Vistas Online 2011

VISTAS Online is an innovative publication produced for ACA by Dr. Garry R. Walz and Dr. Jeanne C. Bleuer of Counseling Outfitters, LLC. Its purpose is to provide a means of capturing the ideas, information and experiences generated by the annual ACA Conference and selected ACA Division Conferences. Papers on a program or practice that has been validated through research or experience may also be submitted. This digital collection of peer-reviewed articles is authored by counselors, for counselors. VISTAS Online contains the full text of over 900 proprietary counseling articles published from 2004 to 2017.


Therapy on the Cutting Edge: Supportive Perspectives of the Inclusion of Self-Injury in the DSM-V

Steve Bain and LaVonne Fedynich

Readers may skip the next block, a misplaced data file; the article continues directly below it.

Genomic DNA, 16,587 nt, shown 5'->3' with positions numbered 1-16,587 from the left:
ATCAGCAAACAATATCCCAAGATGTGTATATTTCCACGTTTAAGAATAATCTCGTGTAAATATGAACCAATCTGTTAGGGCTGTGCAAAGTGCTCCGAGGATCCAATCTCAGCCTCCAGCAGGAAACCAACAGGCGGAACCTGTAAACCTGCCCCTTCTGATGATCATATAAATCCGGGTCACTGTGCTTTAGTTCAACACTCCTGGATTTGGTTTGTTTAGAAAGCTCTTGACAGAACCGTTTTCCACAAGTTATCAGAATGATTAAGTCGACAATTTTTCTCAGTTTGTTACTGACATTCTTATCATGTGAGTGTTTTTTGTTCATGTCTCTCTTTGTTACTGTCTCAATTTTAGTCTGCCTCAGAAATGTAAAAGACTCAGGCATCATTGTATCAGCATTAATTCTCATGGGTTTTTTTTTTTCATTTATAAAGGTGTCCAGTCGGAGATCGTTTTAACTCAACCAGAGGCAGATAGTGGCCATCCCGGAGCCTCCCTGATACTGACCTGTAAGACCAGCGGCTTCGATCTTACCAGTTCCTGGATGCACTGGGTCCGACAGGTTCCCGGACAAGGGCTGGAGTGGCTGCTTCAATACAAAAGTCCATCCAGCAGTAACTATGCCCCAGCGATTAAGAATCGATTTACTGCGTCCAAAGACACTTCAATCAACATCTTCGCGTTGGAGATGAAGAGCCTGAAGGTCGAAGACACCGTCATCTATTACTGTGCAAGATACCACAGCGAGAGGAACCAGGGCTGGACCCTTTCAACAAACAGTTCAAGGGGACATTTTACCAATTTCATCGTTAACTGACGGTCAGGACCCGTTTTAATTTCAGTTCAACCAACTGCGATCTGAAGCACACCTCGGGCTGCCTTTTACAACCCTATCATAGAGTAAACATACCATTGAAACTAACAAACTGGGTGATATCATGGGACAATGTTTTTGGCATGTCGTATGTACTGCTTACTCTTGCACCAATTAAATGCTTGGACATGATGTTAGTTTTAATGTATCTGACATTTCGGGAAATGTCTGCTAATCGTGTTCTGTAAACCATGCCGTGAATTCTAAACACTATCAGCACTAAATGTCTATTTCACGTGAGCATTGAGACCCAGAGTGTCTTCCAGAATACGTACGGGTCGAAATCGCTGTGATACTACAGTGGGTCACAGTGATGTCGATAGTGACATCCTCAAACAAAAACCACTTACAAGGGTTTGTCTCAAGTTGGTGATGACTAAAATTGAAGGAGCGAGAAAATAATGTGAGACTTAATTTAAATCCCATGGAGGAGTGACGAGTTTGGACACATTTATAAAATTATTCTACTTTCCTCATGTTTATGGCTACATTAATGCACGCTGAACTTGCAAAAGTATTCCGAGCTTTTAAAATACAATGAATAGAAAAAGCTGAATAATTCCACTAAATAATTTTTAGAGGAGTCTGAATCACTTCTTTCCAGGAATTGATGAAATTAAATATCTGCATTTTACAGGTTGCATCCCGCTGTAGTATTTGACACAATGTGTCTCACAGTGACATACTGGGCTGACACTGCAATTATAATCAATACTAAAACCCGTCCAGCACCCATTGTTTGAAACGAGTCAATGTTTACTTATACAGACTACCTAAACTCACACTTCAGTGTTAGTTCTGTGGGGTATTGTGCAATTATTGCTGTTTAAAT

Currently, there is no formal diagnosis for self-injury to be found in the most prominent source for mental health professionals, the Diagnostic and Statistical Manual of Mental Disorders (American Psychiatric Association, [DSM-IV-TR], 2000). Selfinjurious behavior may be the newest teen disorder sweeping the nation and support to include a formal diagnosis of self-injury in the newest manual, the DSM-V, is growing. Research continues to support the belief that non-suicidal self-injury is growing among teenagers, reaching younger students, and often continuing to be an issue for young people throughout early adulthood. For the mental health professional, accurately diagnosing and treating can be especially difficult, particularly since self-injury is not listed as a stand-alone diagnosis in the American Psychiatric Association’s Diagnostic and Statistical Manual of Mental Disorders (2000). Currently, this diagnostic manual includes self-injury as a symptom of or associated with Borderline Personality Disorder (BPD), as shown in Table 1. Yet many practitioners find their clients do not easily fit into that diagnostic category. This article will seek to examine the significance and implications for the inclusion of self-injury in the DSM-V. Attention will be given to rationale for the diagnosis, contemporary issues facing therapists and clients, and practical suggestions for effective therapeutic intervention strategies. The inclusion of self-injury as a diagnosis in the DSM-V will assistant professionals as they seek to define the problem of self-injury, describe the profile of self-injurers more clearly, and develop a plan for education, intervention, and prevention as it relates to the disorder.

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